Opinion: opportunities and challenges for the public sector in 2022

public sector challenges and opportunities

Among the many benefits of hosting three conferences in three weeks, featuring 60 public sector speakers, is PERSPECTIVE. By creating a knowledge-sharing opportunity for so many varied government and health organisations, we’re able to capture the big issues occupying the minds of transformation leaders across the Civil Service, local government and healthcare.

As chair of Government Transformation Show, Citizen Experience Show and LocalGov Transformation Show, I've been fascinated to be part of these conversations. Here are some of the standout themes and trends.

A new era for leadership and team management

Post-Covid, we spent a lot of our time talking about leading teams in a new working world and some of the tensions around offices versus home and hybrid working. A lot of the conversations were certainly focused on how to lead teams that by nature are going to be much more disparate, spread around and doing different things. We’re recognising that the days of line-of-sight management are long gone - it's all about managing outcomes and being clear about purpose.

Building on inter-agency collaboration

There is recognition that Whitehall departments cannot go back to operating in isolation, they must continue to collaborate. Through all of the speakers at the conferences it was great across such a mix of departments to hear about the level of crossover and a recognition of how they work together. With health, HMRC, and DWP all working together - these are not acronyms you normally associate as working together, but they recognised that they had to in times of crisis, and have continued to do so afterwards, which is positive. The Civil Service is a collaborative enterprise rather than a series of splendid towers, operating in isolation

Selling the value of UK plc

The international flavours of the conversations were fascinating, because before Covid, there was Brexit of course. It was interesting hearing from people at the Department for International Trade and the Intellectual Property Office about the recognition that the UK and the Civil Service are learning how to sell the country as a place to invest in and as a place to do business with. 

That's a big challenge for the Civil Service, because it's not something they've really had to do a lot historically. But in a world where we're not part of a large economic bloc anymore, and we're building our own economic relationships, that means that sales and sales capability have to become part of the ethic of public service. 

That's always been the case in local government - we heard that in some of the local government sessions, where actually there’s a long track record around economic development and reimagining the future of place - maybe there's something we can learn from each other in that space?

Users, users, users

Universally across central and local government. we kept hearing that recognition about user-centred design and building services around the user experiences. Whether it be citizen or resident, it doesn't really matter. It's about actually who you're there to serve, rather than who your institution is. 

That ethos has to be supported by investing in user research and research in data - recognise the wealth of data you have, but also spend time, effort and money in understanding what that data is telling you. It’s integral to that user research piece.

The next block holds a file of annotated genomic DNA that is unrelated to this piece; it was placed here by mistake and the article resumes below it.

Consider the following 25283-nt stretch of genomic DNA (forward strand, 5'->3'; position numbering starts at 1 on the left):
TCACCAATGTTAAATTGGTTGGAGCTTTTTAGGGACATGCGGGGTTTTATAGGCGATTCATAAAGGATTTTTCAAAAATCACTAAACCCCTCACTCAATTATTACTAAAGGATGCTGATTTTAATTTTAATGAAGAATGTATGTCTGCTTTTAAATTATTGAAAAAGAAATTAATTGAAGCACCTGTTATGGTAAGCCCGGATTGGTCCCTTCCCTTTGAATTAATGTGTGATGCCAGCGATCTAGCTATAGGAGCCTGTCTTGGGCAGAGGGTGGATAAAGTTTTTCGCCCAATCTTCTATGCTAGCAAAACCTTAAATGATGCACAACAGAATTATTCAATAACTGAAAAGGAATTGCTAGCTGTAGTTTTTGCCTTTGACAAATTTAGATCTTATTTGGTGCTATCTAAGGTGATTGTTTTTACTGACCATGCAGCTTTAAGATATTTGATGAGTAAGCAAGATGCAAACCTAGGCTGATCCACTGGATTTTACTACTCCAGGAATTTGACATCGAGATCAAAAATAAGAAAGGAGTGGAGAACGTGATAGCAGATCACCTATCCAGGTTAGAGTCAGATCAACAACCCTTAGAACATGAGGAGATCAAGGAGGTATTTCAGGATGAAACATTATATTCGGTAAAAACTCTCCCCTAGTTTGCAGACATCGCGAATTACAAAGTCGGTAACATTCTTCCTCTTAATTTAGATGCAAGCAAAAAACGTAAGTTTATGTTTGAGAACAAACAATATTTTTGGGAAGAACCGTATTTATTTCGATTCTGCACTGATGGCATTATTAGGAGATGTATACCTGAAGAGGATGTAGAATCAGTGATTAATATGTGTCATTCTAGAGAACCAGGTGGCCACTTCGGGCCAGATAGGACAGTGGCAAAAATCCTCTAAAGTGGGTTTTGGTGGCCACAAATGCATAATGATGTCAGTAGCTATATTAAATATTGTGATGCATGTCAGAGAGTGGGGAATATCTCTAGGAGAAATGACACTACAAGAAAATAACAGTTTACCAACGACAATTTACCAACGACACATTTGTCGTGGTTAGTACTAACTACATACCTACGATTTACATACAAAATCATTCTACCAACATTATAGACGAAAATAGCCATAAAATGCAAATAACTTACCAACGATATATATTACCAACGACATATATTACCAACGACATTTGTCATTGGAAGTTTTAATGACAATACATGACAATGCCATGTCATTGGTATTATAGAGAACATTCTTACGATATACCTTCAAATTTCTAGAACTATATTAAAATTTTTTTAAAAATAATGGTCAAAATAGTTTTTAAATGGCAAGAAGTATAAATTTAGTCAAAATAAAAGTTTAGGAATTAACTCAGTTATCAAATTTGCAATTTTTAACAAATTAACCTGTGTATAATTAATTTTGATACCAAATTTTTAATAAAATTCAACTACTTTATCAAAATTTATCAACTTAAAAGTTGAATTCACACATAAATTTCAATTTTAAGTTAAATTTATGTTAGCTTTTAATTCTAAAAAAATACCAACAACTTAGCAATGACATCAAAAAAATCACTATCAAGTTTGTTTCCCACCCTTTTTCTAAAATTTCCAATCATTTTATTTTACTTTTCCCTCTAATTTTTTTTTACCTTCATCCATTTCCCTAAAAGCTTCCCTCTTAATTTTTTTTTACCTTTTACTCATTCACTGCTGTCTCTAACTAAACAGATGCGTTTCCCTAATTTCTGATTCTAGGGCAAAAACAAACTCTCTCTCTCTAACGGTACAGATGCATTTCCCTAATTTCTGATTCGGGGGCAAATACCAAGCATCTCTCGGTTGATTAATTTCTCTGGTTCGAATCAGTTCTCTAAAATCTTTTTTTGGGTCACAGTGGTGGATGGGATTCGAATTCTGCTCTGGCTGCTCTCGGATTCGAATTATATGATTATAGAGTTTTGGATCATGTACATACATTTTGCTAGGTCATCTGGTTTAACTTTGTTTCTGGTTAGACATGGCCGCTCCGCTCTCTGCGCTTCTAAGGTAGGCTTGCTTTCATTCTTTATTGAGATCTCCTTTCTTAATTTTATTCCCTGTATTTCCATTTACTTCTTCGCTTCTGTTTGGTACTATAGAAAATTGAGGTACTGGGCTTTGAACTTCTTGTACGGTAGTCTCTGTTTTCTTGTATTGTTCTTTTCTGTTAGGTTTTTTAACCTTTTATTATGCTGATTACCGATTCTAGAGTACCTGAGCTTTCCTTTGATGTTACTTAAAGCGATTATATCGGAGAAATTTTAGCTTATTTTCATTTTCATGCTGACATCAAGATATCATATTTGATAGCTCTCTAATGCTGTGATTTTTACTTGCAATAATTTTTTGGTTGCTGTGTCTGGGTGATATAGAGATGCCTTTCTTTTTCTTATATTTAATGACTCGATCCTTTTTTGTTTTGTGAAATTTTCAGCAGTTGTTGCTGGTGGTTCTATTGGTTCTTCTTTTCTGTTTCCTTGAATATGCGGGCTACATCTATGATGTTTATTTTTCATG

Compared to two years ago, the conversation has evolved from understanding what user-centred design is in challenging periods of crisis, through to a much more mature set of conversations. They centre on recognition of the value in the investment, and recognition and acceptance that user-centred design and citizen-centred design and delivery are the business of government, not government as the business of government. 

Shared government hubs

One of the things that really resonated with me was the creation of the regional government hubs that we heard being used and endorsed by a whole range of Whitehall departments. 

Whether it was Birmingham, Leeds, Central London or Canary Wharf - the feedback was that these are good, professional, quality working environments. People arrived and the systems worked, they could log on to do business, they saw other Civil Servants from other departments, and worked together in the same space. The collaborative workspace is happening in the Civil Service, so the challenge for wider public services is to get on that bus - this is the way forward. And the other thing that they all mentioned was, it was so refreshing to have the sites near transport hubs, rather than in industrial parks on the edge of towns and cities.

Flexible working - a key to recruitment and retention

It’s not unique to government, we're seeing it in all sectors, but there are clear tensions around the extent to which you offer workforce flexibility. If you have to deliver services in certain places in certain ways, and you're open to the public, people still need to be there and that’s accepted as the reality. But the strong message from everybody around workforce recruitment and retention is that hybrid, flexible working is now a top-ticket item for recruitment and retention. It's mentioned in interviews, where it never used to be. It's a reason for people choosing to apply or not.

Theory to reality: the power of AI

We're not talking about what AI is anymore. We're talking about the value that AI is driving and the extent to which it's moving to deeper learning. So the big story that came out of the 2022 Government Transformation Show was a conversation that's deeper and more wide-ranging around artificial intelligence as an active learning tool.

It  was refreshing we weren't talking about machine learning and AI and autonomous stuff - it was all AI working in a continuum.

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